Did Clay Buchholz Lapse Out of Remission?

“Clay has arrived and he isn’t going back.” – BacktoFoulke, March 31, 2011

Am I going to regret making THAT statement in my 2011 Red Sox Season Preview? Perhaps bemoan the fact that I leapt when some of the evidence was hostile to my case? Should I have waited for a bit more confirmation before making Clay Buchholz one of my bigger long positions?

Time will tell but twenty-six days (and four starts) into the 2011 season and baseball criminologists are already working on a theory that Buchholz was a fraud last year. You probably have heard some of the case by now. 2010 was an illusion fueled by luck. His headline numbers were way better than his “peripherals.” Significant backsliding is inevitable. And just wait until those long fly balls with runners on base turn into three-run home runs rather than long outs. That, in a nutshell, is the bear case on Clay Buchholz.

While parts of this theory have merit, I didn’t buy all of it or even half of it. Yeah, some backsliding was to be expected, but my thought was Clay had learned to control his nerves and make quality pitches in big spots. In doing so, the Texas scarecrow had finally found a way to sweep away the clutter that was interfering with his elite arm. Or so I thought.

But four starts into the 2011 season and small warning signs are casting a shadow on my bullish optimism. Yes, I understand these starts may be nothing more than noise. And the numbers could normalize pretty quickly. But my worry is more grounded in the qualitative than the quantitative. And the concern here is Buchholz is now struggling with EXACTLY the same things that ruined his 2008 and bothered him in 2009. That sounds an awful like “going back” to me.

Forget the first two games of the year where Buchholz gave up four solos to the Rangers and got hammered by the Yanks. I can chalk those outings up to a slow start and besides, I thought he actually threw the ball well in Texas. But these past two starts – against Toronto and Oakland – have been absolute messes.  And it’s the same old song, titled “Distraction and Poor Concentration,” that continues to do him in.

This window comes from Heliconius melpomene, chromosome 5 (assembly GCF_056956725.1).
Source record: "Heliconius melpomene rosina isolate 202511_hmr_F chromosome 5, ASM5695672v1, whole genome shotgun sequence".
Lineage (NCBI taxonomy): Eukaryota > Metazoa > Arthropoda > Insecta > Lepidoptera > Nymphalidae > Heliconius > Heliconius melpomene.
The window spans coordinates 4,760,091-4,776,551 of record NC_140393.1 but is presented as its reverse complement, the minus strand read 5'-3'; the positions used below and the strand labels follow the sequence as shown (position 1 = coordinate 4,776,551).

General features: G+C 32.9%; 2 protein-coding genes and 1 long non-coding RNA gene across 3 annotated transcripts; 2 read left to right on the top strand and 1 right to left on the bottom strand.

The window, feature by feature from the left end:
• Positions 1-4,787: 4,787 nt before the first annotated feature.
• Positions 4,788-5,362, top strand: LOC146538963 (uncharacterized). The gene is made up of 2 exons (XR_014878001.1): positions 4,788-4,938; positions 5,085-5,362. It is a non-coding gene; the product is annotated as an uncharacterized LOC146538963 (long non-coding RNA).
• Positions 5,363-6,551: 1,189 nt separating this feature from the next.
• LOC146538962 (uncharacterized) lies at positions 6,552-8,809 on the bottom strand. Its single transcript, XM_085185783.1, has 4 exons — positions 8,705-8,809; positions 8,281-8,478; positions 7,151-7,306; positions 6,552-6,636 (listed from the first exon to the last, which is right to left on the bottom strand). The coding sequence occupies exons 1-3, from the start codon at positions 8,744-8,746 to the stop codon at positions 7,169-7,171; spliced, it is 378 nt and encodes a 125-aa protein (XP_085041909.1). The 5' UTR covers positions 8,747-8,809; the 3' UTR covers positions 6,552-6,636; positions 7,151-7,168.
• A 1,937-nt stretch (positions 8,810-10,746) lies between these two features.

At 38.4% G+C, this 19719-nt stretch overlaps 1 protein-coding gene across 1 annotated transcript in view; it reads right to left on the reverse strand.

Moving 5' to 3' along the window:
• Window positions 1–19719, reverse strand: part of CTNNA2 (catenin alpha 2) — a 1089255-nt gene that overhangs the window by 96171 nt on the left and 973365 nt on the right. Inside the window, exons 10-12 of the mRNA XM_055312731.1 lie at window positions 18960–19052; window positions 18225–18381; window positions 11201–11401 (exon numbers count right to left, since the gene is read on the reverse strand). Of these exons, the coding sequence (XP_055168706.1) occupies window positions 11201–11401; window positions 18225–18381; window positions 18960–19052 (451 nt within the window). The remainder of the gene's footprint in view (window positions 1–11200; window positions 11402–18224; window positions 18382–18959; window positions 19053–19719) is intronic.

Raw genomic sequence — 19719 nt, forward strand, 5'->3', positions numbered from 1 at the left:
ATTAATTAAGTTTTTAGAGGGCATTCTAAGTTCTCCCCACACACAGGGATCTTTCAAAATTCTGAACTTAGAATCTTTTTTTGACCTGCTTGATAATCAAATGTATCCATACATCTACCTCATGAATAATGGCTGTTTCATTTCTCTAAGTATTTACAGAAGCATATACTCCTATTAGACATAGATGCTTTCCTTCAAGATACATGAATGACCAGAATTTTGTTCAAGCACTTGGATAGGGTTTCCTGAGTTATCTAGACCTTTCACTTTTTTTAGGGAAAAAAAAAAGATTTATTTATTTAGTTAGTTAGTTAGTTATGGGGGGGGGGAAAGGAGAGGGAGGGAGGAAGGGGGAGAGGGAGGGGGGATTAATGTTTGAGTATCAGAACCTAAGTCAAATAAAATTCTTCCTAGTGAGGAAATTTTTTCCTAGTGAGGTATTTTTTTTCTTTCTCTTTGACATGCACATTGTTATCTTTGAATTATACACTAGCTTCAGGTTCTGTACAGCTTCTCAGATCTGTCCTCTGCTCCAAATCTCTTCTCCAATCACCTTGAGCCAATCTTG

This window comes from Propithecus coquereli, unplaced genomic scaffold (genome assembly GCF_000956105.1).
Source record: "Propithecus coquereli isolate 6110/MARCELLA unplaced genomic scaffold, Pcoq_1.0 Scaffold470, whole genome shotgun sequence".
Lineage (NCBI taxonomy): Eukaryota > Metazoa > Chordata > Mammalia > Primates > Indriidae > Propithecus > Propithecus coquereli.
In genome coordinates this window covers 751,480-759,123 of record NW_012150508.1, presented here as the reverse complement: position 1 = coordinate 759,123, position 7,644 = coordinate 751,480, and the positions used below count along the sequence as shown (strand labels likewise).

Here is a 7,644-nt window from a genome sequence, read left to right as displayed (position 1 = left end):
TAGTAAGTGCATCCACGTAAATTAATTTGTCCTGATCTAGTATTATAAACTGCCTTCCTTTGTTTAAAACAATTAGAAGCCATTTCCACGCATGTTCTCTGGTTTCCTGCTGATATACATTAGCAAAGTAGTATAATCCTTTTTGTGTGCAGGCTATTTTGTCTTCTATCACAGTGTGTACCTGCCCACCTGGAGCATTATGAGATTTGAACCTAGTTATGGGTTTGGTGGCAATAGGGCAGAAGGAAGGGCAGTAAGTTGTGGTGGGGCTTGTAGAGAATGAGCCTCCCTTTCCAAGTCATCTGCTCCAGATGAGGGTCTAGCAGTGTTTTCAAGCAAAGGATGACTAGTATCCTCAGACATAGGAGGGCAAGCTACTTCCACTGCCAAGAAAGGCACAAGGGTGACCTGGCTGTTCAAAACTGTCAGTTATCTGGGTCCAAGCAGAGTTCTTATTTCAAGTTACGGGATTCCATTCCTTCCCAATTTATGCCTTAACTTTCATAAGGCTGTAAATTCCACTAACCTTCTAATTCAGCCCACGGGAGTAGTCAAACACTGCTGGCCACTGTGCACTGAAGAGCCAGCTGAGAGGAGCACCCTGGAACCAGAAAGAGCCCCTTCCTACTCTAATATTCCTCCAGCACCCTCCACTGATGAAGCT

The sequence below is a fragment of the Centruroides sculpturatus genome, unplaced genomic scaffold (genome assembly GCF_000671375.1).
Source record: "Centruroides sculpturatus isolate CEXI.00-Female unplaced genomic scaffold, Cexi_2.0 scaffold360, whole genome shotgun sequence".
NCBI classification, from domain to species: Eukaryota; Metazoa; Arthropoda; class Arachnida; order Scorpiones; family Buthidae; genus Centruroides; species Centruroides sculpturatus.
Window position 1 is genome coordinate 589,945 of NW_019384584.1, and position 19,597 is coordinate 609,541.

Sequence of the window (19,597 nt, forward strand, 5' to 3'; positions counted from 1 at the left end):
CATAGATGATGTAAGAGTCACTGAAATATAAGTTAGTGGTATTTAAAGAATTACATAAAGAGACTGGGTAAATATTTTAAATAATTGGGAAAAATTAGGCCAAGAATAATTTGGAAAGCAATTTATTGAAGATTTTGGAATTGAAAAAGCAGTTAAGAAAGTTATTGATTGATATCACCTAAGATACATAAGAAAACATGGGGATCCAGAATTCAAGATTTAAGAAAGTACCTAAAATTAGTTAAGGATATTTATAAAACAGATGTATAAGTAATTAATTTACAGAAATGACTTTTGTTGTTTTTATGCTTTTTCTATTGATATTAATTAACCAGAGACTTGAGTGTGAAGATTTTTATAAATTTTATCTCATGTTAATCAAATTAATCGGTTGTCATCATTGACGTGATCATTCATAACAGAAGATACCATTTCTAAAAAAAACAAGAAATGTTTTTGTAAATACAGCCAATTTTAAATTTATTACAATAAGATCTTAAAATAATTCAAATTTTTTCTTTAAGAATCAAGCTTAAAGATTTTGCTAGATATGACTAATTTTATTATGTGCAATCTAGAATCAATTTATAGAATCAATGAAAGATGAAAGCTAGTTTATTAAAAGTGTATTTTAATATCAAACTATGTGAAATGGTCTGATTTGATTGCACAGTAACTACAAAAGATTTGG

Now one can argue that Clay got a bit squeezed in his last start, but that doesn’t explain his stunning loss of control, his difficulties pitching from the stretch and perhaps most importantly, his inability to now throw a quality pitch when the count is full. Trust me when I tell you that his “full count” and “runners on” numbers have morphed from “extremely clean” to “inescapably malignant.”

This two-headed beast reared its head in Buck’s last start after he gave up a leadoff double in the sixth. Leading 4-1 at the time, Buchholz should have simply ignored the runner, and focused on getting back into the dugout with a two run lead. But after getting an out, Buck lost an eight pitch battle with Landon Powell of all people and then he lost a full count to the equally unimpressive Conor Jackson. So instead of getting back to the dugout and saving the pen, Buchholz left a terrible mess for Dan Bard to clean up. And all because he couldn’t put away a couple of scrubs on 3-2 pitches. Similar meltdowns simply can’t happen with any frequency if Buchholz is going to cement his status as an elite pitcher.

It really isn’t all that hard to see what has been going on. And when you layer it on top of what Buchholz is saying before and after games, a pretty clear picture emerges. That picture confirms Clay is back to obsessing about his numbers and seems unable to filter out the distractions that come with putting men on base. I thought we were passed this as the picture taken during 2010 showed no problems. Unfortunately, this month”s MRI looks like the problem may have only gone into temporary remission.

Clay will get another chance to speak in his defense tonight in Baltimore as he goes for his second win of the year. And I am nowhere close to throwing in the towel or even raising this issue from Defcon five to Defcon four. But I admit to being a little worried. Not because I think his BB/IP ratio is going to stay north of 6 all season. But because Buchholz looks like he is still struggling with those same mental demons that haunted him before. If those demons are truly back, my pre-season prediction seems like a candidate for a Memorial Day revision.


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